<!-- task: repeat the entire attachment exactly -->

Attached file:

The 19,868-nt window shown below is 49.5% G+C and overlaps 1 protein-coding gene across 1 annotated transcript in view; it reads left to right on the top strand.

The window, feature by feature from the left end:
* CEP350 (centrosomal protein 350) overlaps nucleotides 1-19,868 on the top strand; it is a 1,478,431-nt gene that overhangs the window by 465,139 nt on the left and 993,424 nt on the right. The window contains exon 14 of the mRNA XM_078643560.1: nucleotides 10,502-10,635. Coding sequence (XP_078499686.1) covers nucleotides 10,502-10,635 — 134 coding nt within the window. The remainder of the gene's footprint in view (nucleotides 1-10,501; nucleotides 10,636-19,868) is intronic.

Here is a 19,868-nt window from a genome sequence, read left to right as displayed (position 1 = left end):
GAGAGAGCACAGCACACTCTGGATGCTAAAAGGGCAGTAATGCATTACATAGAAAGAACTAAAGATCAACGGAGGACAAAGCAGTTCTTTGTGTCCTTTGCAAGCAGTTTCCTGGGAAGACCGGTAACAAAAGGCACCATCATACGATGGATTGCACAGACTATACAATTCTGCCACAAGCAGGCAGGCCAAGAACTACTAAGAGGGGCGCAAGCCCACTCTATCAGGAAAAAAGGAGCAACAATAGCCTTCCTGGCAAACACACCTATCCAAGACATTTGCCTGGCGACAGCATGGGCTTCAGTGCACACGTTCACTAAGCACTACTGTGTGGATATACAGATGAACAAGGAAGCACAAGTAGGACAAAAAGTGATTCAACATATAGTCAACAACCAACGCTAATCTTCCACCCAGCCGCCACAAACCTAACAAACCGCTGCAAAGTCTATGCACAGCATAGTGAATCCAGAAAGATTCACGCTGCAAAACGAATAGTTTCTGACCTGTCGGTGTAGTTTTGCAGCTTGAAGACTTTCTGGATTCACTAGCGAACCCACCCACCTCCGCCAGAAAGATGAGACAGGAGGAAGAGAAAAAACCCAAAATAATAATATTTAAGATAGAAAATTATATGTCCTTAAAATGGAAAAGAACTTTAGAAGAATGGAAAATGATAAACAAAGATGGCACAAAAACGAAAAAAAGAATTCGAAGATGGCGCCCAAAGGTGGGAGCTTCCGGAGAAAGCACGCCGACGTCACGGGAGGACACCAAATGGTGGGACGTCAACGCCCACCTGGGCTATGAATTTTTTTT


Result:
The 19,868-nt window shown below is 49.5% G+C and overlaps 1 protein-coding gene across 1 annotated transcript in view; it reads left to right on the top strand.

The window, feature by feature from the left end:
* CEP350 (centrosomal protein 350) overlaps nucleotides 1-19,868 on the top strand; it is a 1,478,431-nt gene that overhangs the window by 465,139 nt on the left and 993,424 nt on the right. The window contains exon 14 of the mRNA XM_078643560.1: nucleotides 10,502-10,635. Coding sequence (XP_078499686.1) covers nucleotides 10,502-10,635 — 134 coding nt within the window. The remainder of the gene's footprint in view (nucleotides 1-10,501; nucleotides 10,636-19,868) is intronic.

Here is a 19,868-nt window from a genome sequence, read left to right as displayed (position 1 = left end):
GAGAGAGCACAGCACACTCTGGATGCTAAAAGGGCAGTAATGCATTACATAGAAAGAACTAAAGATCAACGGAGGACAAAGCAGTTCTTTGTGTCCTTTGCAAGCAGTTTCCTGGGAAGACCGGTAACAAAAGGCACCATCATACGATGGATTGCACAGACTATACAATTCTGCCACAAGCAGGCAGGCCAAGAACTACTAAGAGGGGCGCAAGCCCACTCTATCAGGAAAAAAGGAGCAACAATAGCCTTCCTGGCAAACACACCTATCCAAGACATTTGCCTGGCGACAGCATGGGCTTCAGTGCACACGTTCACTAAGCACTACTGTGTGGATATACAGATGAACAAGGAAGCACAAGTAGGACAAAAAGTGATTCAACATATAGTCAACAACCAACGCTAATCTTCCACCCAGCCGCCACAAACCTAACAAACCGCTGCAAAGTCTATGCACAGCATAGTGAATCCAGAAAGATTCACGCTGCAAAACGAATAGTTTCTGACCTGTCGGTGTAGTTTTGCAGCTTGAAGACTTTCTGGATTCACTAGCGAACCCACCCACCTCCGCCAGAAAGATGAGACAGGAGGAAGAGAAAAAACCCAAAATAATAATATTTAAGATAGAAAATTATATGTCCTTAAAATGGAAAAGAACTTTAGAAGAATGGAAAATGATAAACAAAGATGGCACAAAAACGAAAAAAAGAATTCGAAGATGGCGCCCAAAGGTGGGAGCTTCCGGAGAAAGCACGCCGACGTCACGGGAGGACACCAAATGGTGGGACGTCAACGCCCACCTGGGCTATGAATTTTTTTT